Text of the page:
Back to the Brink

March 10th 2016 - 12:00

High-stakes crises between states are dotting the world map. The annexation of Crimea locked Russia and the West into a standoff, while recent months witnessed flaring tensions between Turkey and Russia as well as between Saudi Arabia and Iran. Rather than isolated incidents, these events mark a larger trend: the comeback of interstate crisis. For decision makers, who have largely shifted attention to the unconventional threats of terrorists and failed states, now is the time to return to the lessons of crisis management of the past. It is time to reacquire crisis literacy.

Watch the introductory video to this study below.

The quintessential characteristic of crisis is escalation, the spiral of aggressive moves and countermoves that states adopt in response to a perceived threat. Crises need not be violent, but the interactive, multidimensional, and self-reinforcing elements of escalation make the course of a crisis hard to predict. This is all the more true now that contemporary crises move beyond military hostilities and escalate by spreading out over the map, stretching out over time, and venturing into other domains. The essence of crisis management lies not in the avoidance of crisis altogether, but in the careful balance of preventing war and protecting one’s core values and interests.

Drawing on theoretical crisis scholarship and the empirical record, this report offers nine insights for defense and security organizations to prepare for future crises. Decision makers should not rely on ad hoc measures, but invest in crisis informatics before violence erupts; respond to the complexities of crisis with hybrid escalation dominance and different deterrent strategies; distinguish what interests are vital; avoid rash chicken games but know when not to shy away; gain a much deeper understanding of motivations and constraints of the adversary; and engage allies and adversaries to tackle crisis stability head on.

Do you want to know more? Download the report via the button on the right.

Introductory video:

Dr. Tim Sweijs is the Director of Research at The Hague Centre for Strategic Studies. He is the initiator, creator and author of numerous studies, methodologies, and tools for horizon scanning, early warning, conflict analysis, national security risk assessment, and strategy and capability development. Tim has lectured at universities and military academies around the world. His main research interest concerns the changing character of contemporary conflict. Tim is a Senior Research Fellow at the Netherlands Defence Academy and an Affiliate at the Center for International Strategy, Technology and Policy in the Sam Nunn School of International Affairs at the Georgia Institute of Technology.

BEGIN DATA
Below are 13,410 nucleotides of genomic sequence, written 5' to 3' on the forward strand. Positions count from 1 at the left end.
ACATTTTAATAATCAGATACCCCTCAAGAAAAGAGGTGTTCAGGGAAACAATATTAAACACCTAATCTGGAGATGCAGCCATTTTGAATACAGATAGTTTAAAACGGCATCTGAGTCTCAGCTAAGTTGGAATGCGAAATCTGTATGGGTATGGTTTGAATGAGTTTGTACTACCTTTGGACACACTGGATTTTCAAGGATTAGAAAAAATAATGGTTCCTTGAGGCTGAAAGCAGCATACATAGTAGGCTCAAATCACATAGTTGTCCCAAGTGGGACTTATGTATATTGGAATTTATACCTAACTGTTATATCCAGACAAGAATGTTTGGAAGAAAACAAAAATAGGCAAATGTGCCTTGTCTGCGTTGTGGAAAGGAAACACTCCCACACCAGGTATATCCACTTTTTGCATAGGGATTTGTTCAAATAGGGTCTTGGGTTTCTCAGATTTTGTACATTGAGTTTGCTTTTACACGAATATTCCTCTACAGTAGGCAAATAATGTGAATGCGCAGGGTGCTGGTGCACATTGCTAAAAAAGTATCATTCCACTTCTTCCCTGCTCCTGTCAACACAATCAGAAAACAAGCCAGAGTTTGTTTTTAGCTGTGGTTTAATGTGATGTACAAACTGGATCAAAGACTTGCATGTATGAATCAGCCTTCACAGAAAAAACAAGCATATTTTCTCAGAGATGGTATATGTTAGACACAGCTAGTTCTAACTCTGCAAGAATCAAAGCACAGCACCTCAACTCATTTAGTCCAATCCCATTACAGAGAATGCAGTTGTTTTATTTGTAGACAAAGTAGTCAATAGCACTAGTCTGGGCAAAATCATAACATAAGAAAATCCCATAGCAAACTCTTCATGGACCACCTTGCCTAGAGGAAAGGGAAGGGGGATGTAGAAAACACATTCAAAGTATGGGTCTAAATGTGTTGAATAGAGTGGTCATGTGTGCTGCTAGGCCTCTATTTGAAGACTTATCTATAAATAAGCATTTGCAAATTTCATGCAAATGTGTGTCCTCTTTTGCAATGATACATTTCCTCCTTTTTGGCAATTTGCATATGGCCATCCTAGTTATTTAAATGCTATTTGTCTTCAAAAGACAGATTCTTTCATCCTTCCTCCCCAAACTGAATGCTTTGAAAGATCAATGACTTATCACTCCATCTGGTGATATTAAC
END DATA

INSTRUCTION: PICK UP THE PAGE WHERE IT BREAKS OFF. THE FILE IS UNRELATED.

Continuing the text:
Frank Bekkers is Director of the Security Program. He studied Applied Mathematics at the University of Amsterdam and spent most of his career at the Netherlands Organisation for Applied Scientific Research (TNO), specializing in the area of Defence, Safety & Security. At TNO, he held a range of positions, including program manager, senior research scientist, group manager and account director. From 1996-1997, he worked as program manager for Call Media and Intelligent Networks for the telecom company KPN. His current position at HCSS combines shaping HCSS’s portfolio concerning defense and security-related projects with hands-on participation in a number of key projects.
Stephan De Spiegeleire is Principal Scientist at HCSS. He has Master’s degrees from the Graduate Institute in Geneva and Columbia University in New York, as well as a C.Phil. degree in Political Science from UCLA. He worked for the RAND Corporation for nearly ten years, interrupted by stints at the Stiftung Wissenschaft und Politik and the WEU’s Institute for Security Studies. Mr. De Spiegeleire started out as a Soviet specialist, but has since branched out into several fields of international security and defense policy. His current work at HCSS focuses on strategic defense management, security resilience, network-centrism, capabilities-based planning, and the transformation of defense planning.
Dr. Willem Theo Oosterveld is a non-resident senior fellow at HCSS. His areas of expertise include the politics of the Middle East, conflict analysis and peacebuilding, as well as law and development. He holds degrees in political science, international law, and history, having studied in Amsterdam, Leiden, Paris and New York, and was a visiting fellow at Harvard University. A former Fulbright scholar, he earned a PhD from the Graduate Institute of International and Development Studies in Geneva, Switzerland.